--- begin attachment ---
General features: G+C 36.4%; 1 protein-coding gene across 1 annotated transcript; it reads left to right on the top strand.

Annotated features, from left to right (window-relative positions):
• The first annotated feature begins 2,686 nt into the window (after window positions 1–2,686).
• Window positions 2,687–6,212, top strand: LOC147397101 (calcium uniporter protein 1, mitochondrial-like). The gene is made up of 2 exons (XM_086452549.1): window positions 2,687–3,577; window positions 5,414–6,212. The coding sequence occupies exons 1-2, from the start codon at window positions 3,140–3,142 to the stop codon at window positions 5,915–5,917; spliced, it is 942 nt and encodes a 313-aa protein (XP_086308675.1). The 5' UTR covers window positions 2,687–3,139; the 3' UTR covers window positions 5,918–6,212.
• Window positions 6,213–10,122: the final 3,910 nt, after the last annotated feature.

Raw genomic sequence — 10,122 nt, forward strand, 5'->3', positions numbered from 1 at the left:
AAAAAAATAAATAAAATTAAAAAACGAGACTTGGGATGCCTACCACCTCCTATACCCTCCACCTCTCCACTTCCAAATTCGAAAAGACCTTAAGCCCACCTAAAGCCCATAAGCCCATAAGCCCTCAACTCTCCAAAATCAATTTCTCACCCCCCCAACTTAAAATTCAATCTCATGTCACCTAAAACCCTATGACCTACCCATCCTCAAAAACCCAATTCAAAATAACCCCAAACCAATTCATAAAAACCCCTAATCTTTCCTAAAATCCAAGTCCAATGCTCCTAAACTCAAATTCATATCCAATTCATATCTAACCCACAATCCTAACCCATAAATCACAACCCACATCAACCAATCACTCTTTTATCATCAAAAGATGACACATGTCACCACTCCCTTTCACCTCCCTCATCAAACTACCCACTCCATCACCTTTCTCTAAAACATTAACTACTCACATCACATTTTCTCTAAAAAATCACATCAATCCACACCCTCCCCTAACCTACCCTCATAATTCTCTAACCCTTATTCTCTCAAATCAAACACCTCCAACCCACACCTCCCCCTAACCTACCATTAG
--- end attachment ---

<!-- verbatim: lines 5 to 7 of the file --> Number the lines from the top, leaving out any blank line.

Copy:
• Window positions 6,213–10,122: the final 3,910 nt, after the last annotated feature.

Raw genomic sequence — 10,122 nt, forward strand, 5'->3', positions numbered from 1 at the left:
AAAAAAATAAATAAAATTAAAAAACGAGACTTGGGATGCCTACCACCTCCTATACCCTCCACCTCTCCACTTCCAAATTCGAAAAGACCTTAAGCCCACCTAAAGCCCATAAGCCCATAAGCCCTCAACTCTCCAAAATCAATTTCTCACCCCCCCAACTTAAAATTCAATCTCATGTCACCTAAAACCCTATGACCTACCCATCCTCAAAAACCCAATTCAAAATAACCCCAAACCAATTCATAAAAACCCCTAATCTTTCCTAAAATCCAAGTCCAATGCTCCTAAACTCAAATTCATATCCAATTCATATCTAACCCACAATCCTAACCCATAAATCACAACCCACATCAACCAATCACTCTTTTATCATCAAAAGATGACACATGTCACCACTCCCTTTCACCTCCCTCATCAAACTACCCACTCCATCACCTTTCTCTAAAACATTAACTACTCACATCACATTTTCTCTAAAAAATCACATCAATCCACACCCTCCCCTAACCTACCCTCATAATTCTCTAACCCTTATTCTCTCAAATCAAACACCTCCAACCCACACCTCCCCCTAACCTACCATTAG